“I have three young boys who are extremely active,” Clark says. “I tell my story and really connect with other parents about the fact that kids are going to get injured over the years.”

The top causes of sports-related injuries treated at the ER include football, basketball, soccer and bicycle riding, according to the National Safety Council. Even plain-old “exercise” makes the top-five list. Clearly, anyone, young or old, could suffer an accident at any time.

“It’s one of the most affordable benefits employees can purchase,” Clark adds. “It’s a product most employees can envision themselves having a need for at some point in the future.”

No wonder accident insurance is an increasingly popular employee benefit. Eastbridge Consulting Group reports sales leapt nearly 40% from 2013 to 2017, now accounting for $1.1 billion in premium.

As a voluntary benefit, it’s a great fit for all kinds of employers, too — even those with less-robust medical plans — because it can help fill gaps in coverage with no direct cost to your clients. Employees who want the coverage select it and typically pay for it themselves through convenient payroll deduction.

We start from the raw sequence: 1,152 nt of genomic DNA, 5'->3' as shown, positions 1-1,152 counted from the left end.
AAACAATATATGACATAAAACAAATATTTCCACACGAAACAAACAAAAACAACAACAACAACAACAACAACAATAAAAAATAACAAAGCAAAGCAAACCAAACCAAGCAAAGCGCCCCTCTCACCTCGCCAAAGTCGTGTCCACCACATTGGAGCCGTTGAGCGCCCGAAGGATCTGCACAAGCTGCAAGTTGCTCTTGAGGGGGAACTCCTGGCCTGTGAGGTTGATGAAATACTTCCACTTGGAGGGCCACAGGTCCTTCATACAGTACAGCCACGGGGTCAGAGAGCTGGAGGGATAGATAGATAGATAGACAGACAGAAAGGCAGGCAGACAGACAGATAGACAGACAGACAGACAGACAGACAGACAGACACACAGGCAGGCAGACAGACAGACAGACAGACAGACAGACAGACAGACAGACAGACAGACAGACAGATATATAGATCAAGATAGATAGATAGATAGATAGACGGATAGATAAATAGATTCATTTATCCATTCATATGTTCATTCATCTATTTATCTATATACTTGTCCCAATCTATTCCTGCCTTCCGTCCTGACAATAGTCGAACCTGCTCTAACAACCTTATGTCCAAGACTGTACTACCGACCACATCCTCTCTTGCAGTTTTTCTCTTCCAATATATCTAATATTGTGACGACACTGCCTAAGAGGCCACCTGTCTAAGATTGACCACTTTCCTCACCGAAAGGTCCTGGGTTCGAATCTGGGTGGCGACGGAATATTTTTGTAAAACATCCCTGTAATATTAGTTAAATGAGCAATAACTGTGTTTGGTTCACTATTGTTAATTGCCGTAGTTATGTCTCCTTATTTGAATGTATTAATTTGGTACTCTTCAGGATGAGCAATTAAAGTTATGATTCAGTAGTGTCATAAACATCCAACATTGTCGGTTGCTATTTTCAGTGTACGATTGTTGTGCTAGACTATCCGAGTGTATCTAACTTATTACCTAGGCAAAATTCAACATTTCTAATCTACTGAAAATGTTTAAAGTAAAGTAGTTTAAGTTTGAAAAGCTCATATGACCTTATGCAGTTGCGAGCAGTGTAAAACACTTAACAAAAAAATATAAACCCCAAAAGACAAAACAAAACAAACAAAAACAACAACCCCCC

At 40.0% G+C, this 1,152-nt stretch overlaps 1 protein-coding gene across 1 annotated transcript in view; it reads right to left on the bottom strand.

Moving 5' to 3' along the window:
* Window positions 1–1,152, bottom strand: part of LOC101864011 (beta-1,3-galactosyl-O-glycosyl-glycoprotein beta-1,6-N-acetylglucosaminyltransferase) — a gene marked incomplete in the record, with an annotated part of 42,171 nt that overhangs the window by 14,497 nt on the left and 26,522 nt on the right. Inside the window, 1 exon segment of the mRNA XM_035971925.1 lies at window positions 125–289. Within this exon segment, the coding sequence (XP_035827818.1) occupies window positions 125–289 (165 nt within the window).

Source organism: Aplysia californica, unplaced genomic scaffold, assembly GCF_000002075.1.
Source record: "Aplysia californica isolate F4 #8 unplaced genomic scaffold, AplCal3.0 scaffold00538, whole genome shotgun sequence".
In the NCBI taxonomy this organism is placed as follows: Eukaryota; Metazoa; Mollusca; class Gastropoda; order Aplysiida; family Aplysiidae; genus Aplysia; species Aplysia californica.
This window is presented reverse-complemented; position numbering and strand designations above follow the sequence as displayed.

Find the right balance for you and your clients.

Choosing the best accident provider for your clients involves much more than spread-sheeting premiums. Keep these factors in mind when evaluating different accident plans and partners to work with:

1. Strong benefits paid

Look for competitive benefit amounts for common procedures.

2. Guaranteed issue

This means all employees qualify for coverage, with no health questions asked.

3. Flexible plan designs

This allows your clients to choose the level of benefits they want to make available to their employees, and whether coverage is for accidents both on and off the job, or only away from work.

4. Additional benefits

Some plans include a health screening benefit or hospital confinement benefit for a covered sickness for expanded options.

5. Family coverage

Employees can choose to cover themselves as well as their spouse, children or whole family.

6. Group and individual platforms

Each has advantages, so you can offer your clients the best fit with a single carrier.

7. Compatibility with health savings accounts

Since accident insurance is a good fit for clients with high-deductible health plans, it’s important the voluntary coverage is HSA-compliant and not subject to Affordable Care Act market reforms.

8. Excellent customer service

Be sure to choose a partner with a reputation for outstanding claims and customer support.

Bringing your clients accident insurance helps them provide their employees the important financial protection they need — and creates a much better-balanced benefits package.

— Read 3 Ways to Make ACA Uncertainty Lemonadeon ThinkAdvisor.


David Polen (Photo: Colonial Life)David Polen is a director of product and market development at Colonial Life & Accident Insurance Company.